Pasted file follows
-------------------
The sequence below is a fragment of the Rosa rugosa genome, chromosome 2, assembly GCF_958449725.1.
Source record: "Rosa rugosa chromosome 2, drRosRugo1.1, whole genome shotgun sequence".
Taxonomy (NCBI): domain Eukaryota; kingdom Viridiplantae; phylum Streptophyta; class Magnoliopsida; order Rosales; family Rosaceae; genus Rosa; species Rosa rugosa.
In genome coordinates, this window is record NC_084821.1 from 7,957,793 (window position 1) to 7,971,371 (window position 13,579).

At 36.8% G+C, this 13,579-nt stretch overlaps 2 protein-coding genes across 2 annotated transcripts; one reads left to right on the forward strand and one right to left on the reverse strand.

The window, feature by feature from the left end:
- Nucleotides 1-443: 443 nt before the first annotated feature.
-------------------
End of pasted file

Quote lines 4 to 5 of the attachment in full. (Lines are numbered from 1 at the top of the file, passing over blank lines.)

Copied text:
In genome coordinates, this window is record NC_084821.1 from 7,957,793 (window position 1) to 7,971,371 (window position 13,579).

At 36.8% G+C, this 13,579-nt stretch overlaps 2 protein-coding genes across 2 annotated transcripts; one reads left to right on the forward strand and one right to left on the reverse strand.